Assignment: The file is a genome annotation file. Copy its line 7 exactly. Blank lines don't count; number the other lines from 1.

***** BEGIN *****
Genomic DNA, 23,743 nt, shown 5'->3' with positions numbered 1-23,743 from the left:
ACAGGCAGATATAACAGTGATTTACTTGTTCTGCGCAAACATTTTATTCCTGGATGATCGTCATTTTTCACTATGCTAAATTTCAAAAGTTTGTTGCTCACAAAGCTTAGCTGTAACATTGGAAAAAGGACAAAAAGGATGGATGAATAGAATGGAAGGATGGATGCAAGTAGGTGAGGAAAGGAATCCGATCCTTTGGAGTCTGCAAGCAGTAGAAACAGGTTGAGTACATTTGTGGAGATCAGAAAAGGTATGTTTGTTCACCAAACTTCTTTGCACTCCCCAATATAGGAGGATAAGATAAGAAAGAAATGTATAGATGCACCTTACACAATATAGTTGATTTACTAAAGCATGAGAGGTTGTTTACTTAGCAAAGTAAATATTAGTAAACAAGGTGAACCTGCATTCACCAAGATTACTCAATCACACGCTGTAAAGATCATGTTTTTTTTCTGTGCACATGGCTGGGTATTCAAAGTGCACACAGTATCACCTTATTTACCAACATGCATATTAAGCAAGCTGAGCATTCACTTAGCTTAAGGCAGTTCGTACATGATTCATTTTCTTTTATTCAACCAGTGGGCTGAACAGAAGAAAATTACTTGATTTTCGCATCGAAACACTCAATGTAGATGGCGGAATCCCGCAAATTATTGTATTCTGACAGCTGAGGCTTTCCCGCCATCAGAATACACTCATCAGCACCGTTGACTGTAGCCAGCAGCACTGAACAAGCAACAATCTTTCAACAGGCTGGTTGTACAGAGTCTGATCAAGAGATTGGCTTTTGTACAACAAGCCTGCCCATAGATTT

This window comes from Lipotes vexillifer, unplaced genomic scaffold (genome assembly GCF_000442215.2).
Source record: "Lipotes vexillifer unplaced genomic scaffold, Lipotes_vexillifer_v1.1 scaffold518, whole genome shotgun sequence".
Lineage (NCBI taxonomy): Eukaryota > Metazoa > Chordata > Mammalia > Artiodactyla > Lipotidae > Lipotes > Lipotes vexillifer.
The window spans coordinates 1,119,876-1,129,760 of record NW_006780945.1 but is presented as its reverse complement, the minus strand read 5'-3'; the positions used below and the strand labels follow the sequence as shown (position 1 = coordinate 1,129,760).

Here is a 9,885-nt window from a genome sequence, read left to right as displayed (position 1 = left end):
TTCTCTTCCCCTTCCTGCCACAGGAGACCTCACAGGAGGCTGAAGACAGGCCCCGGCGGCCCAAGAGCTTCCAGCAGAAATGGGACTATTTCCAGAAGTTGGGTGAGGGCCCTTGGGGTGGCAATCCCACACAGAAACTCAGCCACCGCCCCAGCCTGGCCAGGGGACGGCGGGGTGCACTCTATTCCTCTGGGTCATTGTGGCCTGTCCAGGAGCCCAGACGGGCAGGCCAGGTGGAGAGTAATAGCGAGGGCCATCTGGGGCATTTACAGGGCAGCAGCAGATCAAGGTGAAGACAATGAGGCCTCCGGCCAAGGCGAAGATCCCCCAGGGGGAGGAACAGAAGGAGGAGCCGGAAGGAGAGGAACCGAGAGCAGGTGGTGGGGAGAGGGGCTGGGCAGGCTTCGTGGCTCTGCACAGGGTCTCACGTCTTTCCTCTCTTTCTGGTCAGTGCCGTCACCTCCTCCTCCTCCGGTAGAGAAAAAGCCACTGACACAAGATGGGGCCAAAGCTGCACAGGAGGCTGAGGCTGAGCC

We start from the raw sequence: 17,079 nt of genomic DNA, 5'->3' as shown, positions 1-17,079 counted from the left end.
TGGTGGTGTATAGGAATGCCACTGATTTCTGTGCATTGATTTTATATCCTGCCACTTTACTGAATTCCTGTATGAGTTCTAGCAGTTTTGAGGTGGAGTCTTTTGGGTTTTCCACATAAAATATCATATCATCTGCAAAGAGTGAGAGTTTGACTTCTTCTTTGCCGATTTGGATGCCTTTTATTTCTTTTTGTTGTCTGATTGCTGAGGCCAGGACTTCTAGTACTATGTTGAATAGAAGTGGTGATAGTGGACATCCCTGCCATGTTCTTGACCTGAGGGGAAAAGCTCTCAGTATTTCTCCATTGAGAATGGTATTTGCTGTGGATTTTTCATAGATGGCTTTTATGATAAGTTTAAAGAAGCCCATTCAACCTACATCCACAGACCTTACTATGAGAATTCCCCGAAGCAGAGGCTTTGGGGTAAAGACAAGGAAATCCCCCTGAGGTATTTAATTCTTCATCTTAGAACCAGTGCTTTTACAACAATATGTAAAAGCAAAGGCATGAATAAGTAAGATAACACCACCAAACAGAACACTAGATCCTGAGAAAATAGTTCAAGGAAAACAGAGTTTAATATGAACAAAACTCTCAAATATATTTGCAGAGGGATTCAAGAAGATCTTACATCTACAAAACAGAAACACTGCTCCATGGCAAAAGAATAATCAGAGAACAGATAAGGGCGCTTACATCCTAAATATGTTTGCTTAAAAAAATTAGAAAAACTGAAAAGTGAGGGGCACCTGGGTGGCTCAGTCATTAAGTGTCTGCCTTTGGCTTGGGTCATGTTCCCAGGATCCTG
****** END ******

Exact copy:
Here is a 9,885-nt window from a genome sequence, read left to right as displayed (position 1 = left end):